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12/17/2012
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Personal Mobile Heart Monitor Gets FDA OK

AliveCor specialized iPhone case and monitoring app lets users record data and wirelessly send to doctors.

10 Medical Robots That Could Change Healthcare
10 Medical Robots That Could Change Healthcare
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AliveCor, Inc. announced that the company received FDA 510(k) clearance for its mobile heart monitor. The tool, which is technically an iPhone accessory, acts as a typical iPhone case but has integrated electronics, wireless communication and electrodes. When used in conjunction with the AliveCore app, the heart monitor acts as a personal electrocardiogram recorder, allowing physicians to screen for abnormal cardiac rhythms, including atrial fibrillation. The patient records information by pressing fingers from each hand to electrodes on the device, or placing it on the chest.

AliveCore CMO and product inventor Dave Albert, M.D., said in an interview with InformationWeek Healthcare that the tool and app also are connected to a Web service, which allows a physician anywhere in the world to view a patient's ECG results within 10 seconds of them being reported. "So I could be in Africa, and a doctor in San Francisco can view the ECG within that time frame," he said.

Since receiving its FDA clearance, Albert said the company will make the heart monitor available first to medical professionals, and then to patients under prescription. In 2013, he hopes to get clearance once again from the FDA to sell it over the counter. The company also plans to have the tool available for the iPhone 5 in January, with "full production release in March." Albert added that he will make the monitor available for Andriod users either at the end of the first quarter of 2013, or the beginning of the second. The company has demonstrated the tool to Samsung and has it working in prototype form, Albert said.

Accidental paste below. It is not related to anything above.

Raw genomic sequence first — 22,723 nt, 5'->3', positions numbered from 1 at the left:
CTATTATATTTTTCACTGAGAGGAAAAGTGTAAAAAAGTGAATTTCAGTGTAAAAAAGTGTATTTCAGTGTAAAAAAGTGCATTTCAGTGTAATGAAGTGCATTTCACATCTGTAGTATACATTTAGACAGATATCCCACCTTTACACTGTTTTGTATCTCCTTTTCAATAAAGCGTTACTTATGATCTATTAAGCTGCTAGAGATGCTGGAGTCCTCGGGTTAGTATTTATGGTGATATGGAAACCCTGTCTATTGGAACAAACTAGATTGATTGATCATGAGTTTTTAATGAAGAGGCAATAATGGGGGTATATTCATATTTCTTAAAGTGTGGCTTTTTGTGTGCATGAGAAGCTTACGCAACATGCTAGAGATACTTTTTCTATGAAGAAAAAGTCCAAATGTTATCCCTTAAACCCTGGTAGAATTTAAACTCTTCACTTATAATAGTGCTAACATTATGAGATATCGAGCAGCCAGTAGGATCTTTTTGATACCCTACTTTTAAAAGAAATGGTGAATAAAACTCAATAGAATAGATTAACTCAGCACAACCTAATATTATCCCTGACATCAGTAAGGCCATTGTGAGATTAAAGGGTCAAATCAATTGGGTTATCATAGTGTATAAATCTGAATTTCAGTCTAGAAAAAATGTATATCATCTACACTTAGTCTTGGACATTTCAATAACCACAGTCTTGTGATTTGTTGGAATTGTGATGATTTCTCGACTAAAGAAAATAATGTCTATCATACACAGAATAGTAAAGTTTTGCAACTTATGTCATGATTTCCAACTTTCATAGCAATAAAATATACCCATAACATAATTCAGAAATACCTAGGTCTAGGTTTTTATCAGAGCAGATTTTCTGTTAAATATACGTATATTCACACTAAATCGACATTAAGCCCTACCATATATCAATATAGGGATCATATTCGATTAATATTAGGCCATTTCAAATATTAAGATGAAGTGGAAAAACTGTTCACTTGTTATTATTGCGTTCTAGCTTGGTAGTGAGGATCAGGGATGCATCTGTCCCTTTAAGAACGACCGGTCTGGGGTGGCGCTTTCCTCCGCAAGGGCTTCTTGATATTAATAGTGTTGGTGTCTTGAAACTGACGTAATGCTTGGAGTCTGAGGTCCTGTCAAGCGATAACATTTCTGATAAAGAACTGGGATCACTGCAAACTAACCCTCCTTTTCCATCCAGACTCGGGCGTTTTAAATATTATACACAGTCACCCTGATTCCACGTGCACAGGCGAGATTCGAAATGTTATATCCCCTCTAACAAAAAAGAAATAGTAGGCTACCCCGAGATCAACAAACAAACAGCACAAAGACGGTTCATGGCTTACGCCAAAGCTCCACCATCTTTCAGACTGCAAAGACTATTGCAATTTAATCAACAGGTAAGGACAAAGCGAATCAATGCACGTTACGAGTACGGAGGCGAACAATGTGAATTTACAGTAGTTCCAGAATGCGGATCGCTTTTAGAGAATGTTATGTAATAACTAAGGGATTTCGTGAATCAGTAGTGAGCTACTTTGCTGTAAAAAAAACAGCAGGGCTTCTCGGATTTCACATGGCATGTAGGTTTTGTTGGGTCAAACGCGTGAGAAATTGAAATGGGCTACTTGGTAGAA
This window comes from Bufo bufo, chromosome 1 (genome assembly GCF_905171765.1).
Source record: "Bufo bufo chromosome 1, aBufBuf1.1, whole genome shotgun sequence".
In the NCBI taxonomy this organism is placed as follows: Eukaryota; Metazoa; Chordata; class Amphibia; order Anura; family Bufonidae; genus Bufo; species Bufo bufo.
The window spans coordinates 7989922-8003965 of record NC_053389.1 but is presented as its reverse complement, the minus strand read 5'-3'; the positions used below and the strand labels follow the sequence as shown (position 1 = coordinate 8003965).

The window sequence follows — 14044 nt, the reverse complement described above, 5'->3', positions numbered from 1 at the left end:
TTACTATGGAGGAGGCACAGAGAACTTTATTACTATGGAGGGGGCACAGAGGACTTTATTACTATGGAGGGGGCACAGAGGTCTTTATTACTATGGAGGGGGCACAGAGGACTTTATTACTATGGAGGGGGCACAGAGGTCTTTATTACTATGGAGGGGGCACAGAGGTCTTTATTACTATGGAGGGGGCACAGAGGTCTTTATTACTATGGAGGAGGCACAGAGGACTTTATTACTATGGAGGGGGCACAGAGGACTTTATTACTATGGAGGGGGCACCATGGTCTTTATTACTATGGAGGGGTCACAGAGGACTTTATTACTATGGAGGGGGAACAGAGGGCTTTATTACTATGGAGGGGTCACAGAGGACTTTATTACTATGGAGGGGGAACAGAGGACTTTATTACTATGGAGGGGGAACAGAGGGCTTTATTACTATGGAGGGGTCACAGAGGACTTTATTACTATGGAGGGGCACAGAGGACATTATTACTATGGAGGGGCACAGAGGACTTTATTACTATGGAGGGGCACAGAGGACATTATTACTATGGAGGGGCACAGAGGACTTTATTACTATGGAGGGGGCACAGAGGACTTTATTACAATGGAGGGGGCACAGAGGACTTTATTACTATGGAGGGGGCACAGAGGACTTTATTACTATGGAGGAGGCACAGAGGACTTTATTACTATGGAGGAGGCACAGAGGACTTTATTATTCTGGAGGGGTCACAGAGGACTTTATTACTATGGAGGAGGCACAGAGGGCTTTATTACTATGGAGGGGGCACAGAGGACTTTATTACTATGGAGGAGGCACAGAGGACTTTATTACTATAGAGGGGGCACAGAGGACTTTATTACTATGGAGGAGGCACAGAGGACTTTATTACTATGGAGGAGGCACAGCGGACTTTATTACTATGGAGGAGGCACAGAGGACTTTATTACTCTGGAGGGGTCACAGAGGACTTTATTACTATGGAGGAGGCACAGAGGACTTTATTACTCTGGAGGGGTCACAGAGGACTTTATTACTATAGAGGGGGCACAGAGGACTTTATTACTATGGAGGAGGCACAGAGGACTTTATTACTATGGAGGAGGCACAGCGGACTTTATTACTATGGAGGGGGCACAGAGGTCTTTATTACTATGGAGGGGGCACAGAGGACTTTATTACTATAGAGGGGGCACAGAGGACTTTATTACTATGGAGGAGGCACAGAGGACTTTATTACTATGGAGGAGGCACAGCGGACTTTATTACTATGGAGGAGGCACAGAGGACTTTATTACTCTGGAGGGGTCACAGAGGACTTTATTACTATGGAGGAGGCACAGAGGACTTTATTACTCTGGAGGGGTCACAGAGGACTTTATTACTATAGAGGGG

[ Is it time to re-engineer your clinical decision support system? See 10 Innovative Clinical Decision Support Programs. ]

Also in 2013, Albert said the company is looking to take the tool global. "In China, South America, Africa … they don't have the infrastructure like we do here, " he said. Medical establishment is "the toughest" in the U.S., Albert said, and because the monitor has seen such success in the states, he hopes to expand it to countries that "don't have this existing technology," he said.

Remote monitoring devices have become hot commodities lately, with similar companies, such as Nuubo , offering a wireless platform for monitoring heart health. In fact, the company offers a portfolio of mobile technologies for cardiac prevention, diagnostics and rehabilitation solutions. Nuubo's nECG tool acts like the AliveCor app but uses three elements to gather heart health information: its BlendFix textile, which captures a patient's ECG; its nECG minder, which registers the patient's ECG signal captured by the textile; and then the nECG suite, which is Web-based software, similar to the AliveCor website, which allows for report generation diagnosis and HRV analysis.

In addition to AliveCor, a number of "life-saving" apps have been released as of late. According to an article in PC Mag, apps similar to AliveCor include Philips Vital Signs camera, an iOS app that can gather a patient's heart and respiratory rate without direct contact with the patient, and WiThings blood pressure monitor, which is used by physicians in conjunction with its iOS app to take and record blood pressure. The results can then be emailed, stored, tracked and even graphed.

Clinical, patient engagement, and consumer apps promise to re-energize healthcare. Also in the new, all-digital Mobile Power issue of InformationWeek Healthcare: Comparative effectiveness research taps the IT toolbox to compare treatments to determine which ones are most effective. (Free registration required.)

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jaysimmons
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jaysimmons,
User Rank: Apprentice
12/26/2012 | 5:55:15 PM
re: Personal Mobile Heart Monitor Gets FDA OK
Mobile devices will be the future to at-home care by providing lower cost monitoring and allow physicians to easily monitor patients. I like the online web portal aspect of this monitor, and hope other devices will follow suit. ThereGÇÖs a huge market for new devices and monitoring techniques. I canGÇÖt wait to see what gets developed in the next few years.

Jay Simmons
Information Week Contributor
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